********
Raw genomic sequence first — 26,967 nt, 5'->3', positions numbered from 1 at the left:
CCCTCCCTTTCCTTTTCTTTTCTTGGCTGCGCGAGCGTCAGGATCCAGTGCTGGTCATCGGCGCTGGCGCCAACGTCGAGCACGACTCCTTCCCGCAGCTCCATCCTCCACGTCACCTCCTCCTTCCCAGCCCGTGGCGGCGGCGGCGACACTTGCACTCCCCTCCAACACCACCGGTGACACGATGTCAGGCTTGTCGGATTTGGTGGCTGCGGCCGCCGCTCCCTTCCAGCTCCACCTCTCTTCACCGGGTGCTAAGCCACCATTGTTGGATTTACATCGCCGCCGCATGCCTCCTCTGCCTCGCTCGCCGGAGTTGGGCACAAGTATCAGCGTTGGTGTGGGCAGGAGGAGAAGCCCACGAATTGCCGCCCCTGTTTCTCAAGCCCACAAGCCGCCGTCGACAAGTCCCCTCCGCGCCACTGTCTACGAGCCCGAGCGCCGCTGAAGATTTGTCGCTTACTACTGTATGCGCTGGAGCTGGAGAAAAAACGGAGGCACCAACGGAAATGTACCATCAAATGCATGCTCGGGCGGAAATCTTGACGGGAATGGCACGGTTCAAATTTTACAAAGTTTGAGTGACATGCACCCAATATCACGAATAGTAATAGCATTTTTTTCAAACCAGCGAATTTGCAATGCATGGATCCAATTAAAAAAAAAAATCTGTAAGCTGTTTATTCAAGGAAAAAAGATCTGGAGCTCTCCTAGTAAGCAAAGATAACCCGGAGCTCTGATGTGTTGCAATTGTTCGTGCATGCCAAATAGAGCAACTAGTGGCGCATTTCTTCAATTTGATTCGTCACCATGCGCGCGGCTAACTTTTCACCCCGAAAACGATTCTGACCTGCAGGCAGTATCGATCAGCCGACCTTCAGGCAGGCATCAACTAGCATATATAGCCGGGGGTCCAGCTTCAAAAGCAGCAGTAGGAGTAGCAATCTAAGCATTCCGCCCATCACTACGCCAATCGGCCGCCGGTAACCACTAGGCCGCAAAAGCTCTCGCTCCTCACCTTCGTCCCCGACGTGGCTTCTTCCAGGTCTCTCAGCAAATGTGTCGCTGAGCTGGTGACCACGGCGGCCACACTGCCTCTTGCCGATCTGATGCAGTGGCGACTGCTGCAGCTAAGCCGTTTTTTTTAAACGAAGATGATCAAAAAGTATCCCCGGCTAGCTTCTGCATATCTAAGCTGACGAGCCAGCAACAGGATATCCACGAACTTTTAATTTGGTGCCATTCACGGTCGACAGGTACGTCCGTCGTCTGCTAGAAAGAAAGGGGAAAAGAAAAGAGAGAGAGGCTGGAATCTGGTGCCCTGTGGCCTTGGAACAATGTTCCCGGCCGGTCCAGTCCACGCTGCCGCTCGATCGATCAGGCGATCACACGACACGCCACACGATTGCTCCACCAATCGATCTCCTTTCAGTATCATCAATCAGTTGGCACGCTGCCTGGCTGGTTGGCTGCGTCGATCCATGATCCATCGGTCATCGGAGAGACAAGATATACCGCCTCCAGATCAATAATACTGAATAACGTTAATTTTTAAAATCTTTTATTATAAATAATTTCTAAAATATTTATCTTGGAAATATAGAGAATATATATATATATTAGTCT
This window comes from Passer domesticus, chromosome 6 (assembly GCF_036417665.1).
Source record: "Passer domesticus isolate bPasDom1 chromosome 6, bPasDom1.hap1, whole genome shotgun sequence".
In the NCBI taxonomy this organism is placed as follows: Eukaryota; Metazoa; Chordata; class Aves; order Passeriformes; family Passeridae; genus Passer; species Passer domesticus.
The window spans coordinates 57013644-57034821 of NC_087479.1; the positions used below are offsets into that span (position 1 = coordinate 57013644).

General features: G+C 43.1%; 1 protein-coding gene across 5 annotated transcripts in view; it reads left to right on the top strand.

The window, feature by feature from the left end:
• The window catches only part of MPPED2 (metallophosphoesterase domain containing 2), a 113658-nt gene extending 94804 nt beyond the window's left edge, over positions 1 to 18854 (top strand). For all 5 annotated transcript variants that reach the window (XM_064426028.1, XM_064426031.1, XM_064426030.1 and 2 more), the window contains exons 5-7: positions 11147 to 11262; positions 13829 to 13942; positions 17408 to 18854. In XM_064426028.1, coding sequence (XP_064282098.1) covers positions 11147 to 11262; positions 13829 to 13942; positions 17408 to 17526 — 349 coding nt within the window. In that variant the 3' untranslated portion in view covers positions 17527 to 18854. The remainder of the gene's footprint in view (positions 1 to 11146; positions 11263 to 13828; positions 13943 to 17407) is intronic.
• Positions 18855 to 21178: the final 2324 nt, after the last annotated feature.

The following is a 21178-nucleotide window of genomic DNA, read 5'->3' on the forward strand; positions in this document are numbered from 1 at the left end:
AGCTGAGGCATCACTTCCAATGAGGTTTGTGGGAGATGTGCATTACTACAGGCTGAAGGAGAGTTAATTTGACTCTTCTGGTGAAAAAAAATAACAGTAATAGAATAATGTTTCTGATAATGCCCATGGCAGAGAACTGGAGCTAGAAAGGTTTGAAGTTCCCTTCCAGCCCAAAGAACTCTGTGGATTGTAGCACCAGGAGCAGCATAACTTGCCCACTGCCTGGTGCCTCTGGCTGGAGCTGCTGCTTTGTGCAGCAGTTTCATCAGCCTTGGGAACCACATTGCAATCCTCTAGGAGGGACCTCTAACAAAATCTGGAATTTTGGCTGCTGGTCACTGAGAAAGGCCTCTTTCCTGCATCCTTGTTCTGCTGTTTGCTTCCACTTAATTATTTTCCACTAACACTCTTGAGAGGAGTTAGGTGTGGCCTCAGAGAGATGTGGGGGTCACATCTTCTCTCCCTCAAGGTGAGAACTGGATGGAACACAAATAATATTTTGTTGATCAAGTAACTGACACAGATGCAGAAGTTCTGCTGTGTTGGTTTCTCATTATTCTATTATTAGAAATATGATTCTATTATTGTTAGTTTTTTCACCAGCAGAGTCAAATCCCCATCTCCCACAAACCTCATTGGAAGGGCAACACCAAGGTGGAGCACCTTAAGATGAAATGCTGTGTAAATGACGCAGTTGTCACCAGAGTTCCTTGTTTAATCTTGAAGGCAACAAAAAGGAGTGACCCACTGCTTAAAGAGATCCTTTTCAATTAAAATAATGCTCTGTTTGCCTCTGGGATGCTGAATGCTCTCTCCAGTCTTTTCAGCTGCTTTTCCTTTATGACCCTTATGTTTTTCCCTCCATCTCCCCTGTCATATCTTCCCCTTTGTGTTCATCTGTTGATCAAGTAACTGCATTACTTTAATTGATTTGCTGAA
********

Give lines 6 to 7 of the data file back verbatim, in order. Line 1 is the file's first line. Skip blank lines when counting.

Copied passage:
The window spans coordinates 57013644-57034821 of NC_087479.1; the positions used below are offsets into that span (position 1 = coordinate 57013644).

General features: G+C 43.1%; 1 protein-coding gene across 5 annotated transcripts in view; it reads left to right on the top strand.